Though a definite location and timeline may still be unavailable, one thing is certain — a local VA clinic is on its way to Hinesville.
According to on an advertisement in Wednesday’s Courier, the Charleston-based Ralph H. Johnson VA Medical Center, was looking for office space, with “occupancy required by 2009.”
However, U.S. Rep Jack Kingston, R-Ga. 1st, announced last year the clinic would open to the public in 2012.
“I would say that they’re deadline is still 2012,” Kingston said. “They just want to get ahead of the curve and I applaud them for doing that, if they can get it done quicker.”
Kingston said the center would need a facility fit to service 5,000 to 9,000 veterans a year with 25-30 medical personnel.
The “competition for space,” as described in the ad, ended Friday when interested and eligible property representatives could express their interest to the VA contracting officer.
To be considered, interested parties had to be able to provide 10,000 square feet of space within a five-mile radius of the intersection of Gen. Stewart Way and Highway 84.
Tonya Lobbestael, the center’s public affairs officer, said the center has its own planning committee to go through the offers, but could not say if local Hinesville government officials or residents would have any say in where the Hinesville clinic would be located.
“We have a strategic planning team at the medical center that works on this clinic and works on every one of our clinics,” Lobbestael said.
The cost to run the Hinesville clinic is not certain, but Lobbestael said the clinic will work to get the appropriate furnishings, medical equipment and tested, “to ensure that everything is meeting all the patients’ safety requirements.”
“Anytime we are going to stand up a new clinic, there is normally an activation period,” Lobbestael said. “It’s not just find a piece of property and open the clinic the next day.”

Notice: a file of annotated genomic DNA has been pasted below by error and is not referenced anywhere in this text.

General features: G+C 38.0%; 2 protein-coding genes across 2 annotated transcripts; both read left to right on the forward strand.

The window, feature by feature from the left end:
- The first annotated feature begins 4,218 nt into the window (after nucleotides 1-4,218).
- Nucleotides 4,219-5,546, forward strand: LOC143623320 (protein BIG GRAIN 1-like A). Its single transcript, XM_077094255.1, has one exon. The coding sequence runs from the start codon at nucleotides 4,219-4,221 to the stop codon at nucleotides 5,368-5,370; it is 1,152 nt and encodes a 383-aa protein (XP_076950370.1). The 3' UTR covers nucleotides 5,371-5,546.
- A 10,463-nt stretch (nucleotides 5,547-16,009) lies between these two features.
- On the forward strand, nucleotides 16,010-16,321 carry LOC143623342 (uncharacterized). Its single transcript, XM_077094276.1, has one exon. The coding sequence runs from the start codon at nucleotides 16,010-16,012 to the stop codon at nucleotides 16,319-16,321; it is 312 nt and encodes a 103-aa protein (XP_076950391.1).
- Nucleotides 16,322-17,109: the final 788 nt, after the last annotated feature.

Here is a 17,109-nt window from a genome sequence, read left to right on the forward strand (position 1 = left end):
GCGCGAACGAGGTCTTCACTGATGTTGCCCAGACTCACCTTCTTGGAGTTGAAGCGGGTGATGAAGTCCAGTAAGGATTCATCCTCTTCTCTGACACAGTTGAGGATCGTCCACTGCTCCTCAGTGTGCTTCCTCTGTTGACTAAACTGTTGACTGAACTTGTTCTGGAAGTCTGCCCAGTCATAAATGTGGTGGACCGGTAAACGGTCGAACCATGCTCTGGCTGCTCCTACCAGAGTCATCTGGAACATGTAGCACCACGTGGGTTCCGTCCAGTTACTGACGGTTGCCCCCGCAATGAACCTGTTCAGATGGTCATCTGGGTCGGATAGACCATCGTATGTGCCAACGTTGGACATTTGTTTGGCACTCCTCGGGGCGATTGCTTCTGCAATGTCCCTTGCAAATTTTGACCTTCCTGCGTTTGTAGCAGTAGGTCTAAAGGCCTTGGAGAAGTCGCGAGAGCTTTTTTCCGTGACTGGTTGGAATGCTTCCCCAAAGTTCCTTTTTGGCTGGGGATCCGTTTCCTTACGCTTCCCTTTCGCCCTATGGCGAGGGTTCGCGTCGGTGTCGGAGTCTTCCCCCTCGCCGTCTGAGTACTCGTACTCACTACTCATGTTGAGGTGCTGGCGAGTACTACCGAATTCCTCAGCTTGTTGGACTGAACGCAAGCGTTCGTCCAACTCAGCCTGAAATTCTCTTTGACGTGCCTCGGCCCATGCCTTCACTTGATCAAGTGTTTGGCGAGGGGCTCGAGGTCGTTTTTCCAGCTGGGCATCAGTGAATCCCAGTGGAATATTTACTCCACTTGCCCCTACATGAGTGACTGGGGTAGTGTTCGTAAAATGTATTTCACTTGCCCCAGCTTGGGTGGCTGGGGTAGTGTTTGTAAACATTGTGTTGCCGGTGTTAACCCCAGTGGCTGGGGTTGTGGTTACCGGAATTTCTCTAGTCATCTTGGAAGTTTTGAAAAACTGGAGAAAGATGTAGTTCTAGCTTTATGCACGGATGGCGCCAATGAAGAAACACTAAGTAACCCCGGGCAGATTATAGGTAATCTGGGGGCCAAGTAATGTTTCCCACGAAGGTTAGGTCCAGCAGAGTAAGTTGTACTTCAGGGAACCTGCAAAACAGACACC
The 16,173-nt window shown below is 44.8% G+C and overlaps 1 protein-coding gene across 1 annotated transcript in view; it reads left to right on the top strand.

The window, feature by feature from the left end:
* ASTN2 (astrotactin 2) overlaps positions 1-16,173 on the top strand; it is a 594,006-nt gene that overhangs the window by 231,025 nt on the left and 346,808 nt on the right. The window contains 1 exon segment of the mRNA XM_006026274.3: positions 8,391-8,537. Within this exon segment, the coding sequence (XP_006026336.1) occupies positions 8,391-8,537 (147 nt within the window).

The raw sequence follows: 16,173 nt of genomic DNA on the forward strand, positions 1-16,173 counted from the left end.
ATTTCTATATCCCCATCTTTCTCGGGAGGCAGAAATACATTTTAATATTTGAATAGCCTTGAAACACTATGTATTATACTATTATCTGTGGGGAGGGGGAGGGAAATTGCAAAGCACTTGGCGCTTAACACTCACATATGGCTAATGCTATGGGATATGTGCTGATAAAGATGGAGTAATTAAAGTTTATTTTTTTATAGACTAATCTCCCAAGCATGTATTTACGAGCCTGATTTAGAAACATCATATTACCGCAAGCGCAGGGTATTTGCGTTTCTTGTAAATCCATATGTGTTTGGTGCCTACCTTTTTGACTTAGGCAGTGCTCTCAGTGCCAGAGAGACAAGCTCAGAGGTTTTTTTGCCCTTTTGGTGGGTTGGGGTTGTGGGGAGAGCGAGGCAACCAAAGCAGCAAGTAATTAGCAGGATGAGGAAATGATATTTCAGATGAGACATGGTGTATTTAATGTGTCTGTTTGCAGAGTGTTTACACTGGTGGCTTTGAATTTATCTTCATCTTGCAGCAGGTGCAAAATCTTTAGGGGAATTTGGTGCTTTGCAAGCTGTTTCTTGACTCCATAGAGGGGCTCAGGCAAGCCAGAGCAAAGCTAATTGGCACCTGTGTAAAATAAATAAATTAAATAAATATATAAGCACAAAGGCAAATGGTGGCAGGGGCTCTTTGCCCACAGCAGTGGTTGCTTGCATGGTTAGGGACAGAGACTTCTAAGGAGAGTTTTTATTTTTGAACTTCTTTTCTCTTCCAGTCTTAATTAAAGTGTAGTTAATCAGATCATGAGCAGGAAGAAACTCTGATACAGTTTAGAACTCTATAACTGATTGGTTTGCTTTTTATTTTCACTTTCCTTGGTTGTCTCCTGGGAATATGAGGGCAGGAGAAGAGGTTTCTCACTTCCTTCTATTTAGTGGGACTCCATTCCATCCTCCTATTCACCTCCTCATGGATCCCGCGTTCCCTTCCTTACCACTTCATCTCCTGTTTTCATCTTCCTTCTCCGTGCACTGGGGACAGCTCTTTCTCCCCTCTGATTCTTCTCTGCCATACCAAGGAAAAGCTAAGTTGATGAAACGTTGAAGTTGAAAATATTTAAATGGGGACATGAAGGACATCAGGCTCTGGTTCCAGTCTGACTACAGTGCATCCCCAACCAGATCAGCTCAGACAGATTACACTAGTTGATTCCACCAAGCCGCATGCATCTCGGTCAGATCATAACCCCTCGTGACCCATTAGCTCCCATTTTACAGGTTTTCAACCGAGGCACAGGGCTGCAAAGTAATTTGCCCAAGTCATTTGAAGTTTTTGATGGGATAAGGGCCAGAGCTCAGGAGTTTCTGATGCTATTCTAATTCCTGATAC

The plans for the primary care clinic include a medical staff of seven internists and up to four mental health providers and Lobbestael said those may come locally or elsewhere.
“We routinely recruit from a number of sources,” she said.
Lobbestael said all the clinics were interdisciplinary, including a social worker, dietician and pharmacist to offer medication counseling, “helping the veterans understand how to take their medications so they’re most effective.”
She explained the clinic equipment, available services and procedures would be similar to the one in Savannah.
“Imagine your regular doctor’s office set-up, that’s what this clinic is going to be,” Lobbestael said.
If an eligible space is not found, Lobbestael could not say if constructing a building would be considered.
“Our intention right now is to lease space,” she said. “We have done that in some other locations and have been quite successful with it, so that’s what we’re looking to do there.”
Kingston acknowledge the VA has been quiet on the details of the Hinesville clinic, but to ensure accurate public information.
“If they can get something sooner and faster, that would be helpful, but we don’t really know how fast they’re going to be able to move,” he said. “Certainly we’ll do everything that we can to help the VA move that up so they can start serving the area better and as soon as possible.”
Including the Savannah clinic, the Ralph H. Johnson Medical Center has set up four clinics.
“This is a process,” Lobbestael said. “We’re just really excited it’s coming to Hinesville.”